What to taste before you train

We’ve all been there: justifying a guilty pleasure meal with the assumption that you’ll go work it off immediately after you are done eating. The truth, however, is that these unhealthy choices don’t always get 100 percent of your workout’s benefits, especially if eating junk food has become a habit.  Preparing the right way can eliminate these bad vibes and help you eat healthier through your workout and beyond.

As a rule of thumb, there are five components to stick with for pre-workout foods:

  1. Low fat
  2. Moderate carbohydrates/protein
  3. Low fiber
  4. High fluid content
  5. Familiar foods that your body tolerates well

Though it goes without saying, following these guidelines typically means avoiding sugary treats like candy and soft drinks, fried foods and greasy choices like burgers and fries.

But there are many delicious, healthy options for a meal before your workout! If you exercise in the morning try:

  • A piece of whole wheat toast or whole wheat bagel: whole wheat options are a good mix of complex and simple carbs which are easy to digest and provide energy boosts. Paired with fruit jam or some cinnamon, this is a great option to take on-the-go.
  • Oats and trail mix: seeds, nuts and oats all gradually release sugar and insulin into your bloodstream. Trail mixes that have more dried fruit and nuts are usually healthier too, just be careful of sodium contents.

If you’re an evening or afternoon gym-junkie, some foods with more sustenance include:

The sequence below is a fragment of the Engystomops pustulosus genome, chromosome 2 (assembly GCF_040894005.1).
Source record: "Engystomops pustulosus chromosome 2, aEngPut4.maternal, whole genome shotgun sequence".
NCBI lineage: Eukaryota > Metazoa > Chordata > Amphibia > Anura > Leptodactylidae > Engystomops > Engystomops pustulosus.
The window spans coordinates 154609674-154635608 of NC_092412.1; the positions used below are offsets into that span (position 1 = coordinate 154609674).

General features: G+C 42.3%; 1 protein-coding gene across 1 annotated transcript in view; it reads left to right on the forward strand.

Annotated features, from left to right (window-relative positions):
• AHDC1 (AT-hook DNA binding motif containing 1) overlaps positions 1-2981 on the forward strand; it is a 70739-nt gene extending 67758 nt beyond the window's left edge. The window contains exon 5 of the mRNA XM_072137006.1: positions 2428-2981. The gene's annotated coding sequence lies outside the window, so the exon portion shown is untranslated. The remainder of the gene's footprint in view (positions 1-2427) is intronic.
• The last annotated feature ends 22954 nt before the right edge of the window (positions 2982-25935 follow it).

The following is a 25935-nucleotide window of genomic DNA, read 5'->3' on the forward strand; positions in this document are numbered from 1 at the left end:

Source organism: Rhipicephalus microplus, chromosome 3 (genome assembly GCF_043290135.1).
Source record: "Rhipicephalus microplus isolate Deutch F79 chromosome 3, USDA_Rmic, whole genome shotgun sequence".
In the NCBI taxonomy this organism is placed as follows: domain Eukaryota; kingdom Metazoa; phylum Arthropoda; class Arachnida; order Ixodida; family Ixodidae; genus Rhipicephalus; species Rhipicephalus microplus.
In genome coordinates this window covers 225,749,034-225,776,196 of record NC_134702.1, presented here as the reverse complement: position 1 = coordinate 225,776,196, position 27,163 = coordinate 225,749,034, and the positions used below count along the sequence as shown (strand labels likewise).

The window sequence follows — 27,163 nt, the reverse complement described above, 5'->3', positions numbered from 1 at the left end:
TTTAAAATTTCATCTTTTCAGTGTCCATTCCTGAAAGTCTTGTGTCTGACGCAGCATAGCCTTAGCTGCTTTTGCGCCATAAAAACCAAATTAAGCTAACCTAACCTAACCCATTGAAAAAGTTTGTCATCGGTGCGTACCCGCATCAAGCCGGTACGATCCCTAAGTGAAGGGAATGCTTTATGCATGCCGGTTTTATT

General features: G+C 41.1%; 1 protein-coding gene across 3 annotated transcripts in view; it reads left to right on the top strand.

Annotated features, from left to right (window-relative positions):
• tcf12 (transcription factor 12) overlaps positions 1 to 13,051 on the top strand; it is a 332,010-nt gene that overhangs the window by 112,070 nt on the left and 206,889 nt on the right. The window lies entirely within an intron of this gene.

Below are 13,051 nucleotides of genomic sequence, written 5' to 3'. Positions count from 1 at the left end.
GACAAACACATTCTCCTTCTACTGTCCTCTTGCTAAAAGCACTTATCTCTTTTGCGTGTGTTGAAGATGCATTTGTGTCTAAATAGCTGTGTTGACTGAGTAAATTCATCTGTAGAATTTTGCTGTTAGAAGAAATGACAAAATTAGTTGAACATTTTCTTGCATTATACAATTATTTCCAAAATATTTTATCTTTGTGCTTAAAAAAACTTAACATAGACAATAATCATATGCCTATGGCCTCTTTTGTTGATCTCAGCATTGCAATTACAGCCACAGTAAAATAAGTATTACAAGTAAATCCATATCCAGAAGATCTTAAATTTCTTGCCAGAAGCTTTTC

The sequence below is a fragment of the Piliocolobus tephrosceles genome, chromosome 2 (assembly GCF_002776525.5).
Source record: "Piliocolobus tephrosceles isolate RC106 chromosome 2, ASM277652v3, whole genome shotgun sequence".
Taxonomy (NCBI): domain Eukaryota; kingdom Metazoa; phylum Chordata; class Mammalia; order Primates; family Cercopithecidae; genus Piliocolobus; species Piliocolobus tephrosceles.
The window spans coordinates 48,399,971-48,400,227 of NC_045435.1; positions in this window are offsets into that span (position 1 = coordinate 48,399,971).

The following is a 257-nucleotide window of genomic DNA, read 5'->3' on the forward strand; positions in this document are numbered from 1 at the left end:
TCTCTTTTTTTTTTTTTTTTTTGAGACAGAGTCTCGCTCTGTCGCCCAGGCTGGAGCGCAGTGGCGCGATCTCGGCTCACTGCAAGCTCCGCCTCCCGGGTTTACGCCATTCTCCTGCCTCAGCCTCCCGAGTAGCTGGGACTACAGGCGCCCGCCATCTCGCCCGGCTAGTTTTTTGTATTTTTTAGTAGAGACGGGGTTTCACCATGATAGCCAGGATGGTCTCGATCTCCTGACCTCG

• Brown rice and chicken: packed with protein and carbs, this meal tends to sit well during a workout and is packed with nutrients. Be sure to stick with brown rice over white and feel free to swap tofu for chicken for a vegetarian option.
  • Beans and lentils: legumes are another source of complex carbs that allow for the slow-release of energy. These foods can cause gas pains though so be sure to exercise portion control and consume legumes at least an hour before your workout.

Some foods, the more natural the better, are usually safe any time of day:

  • Bananas: loaded with digestible carbs to fuel you up and potassium to maintain nerve and muscle function, bananas are the ideal fruit to carry you to and through a workout.
  • Greek yogurt: yogurt is easy on the digestive system and packed with pro-biotics. The fresh dairy and protein in greek yogurt also provides energy boosts to sustain a lengthy workout.

Though you might think that similar principles apply to what you eat during and after a workout, bodily muscles and functions require different nutrients. It’s important to regulate your diet to the exercise patterns your body experiences. Keeping a balance of essential ingredients is key.

Photo credit: Chelsea Nesvig

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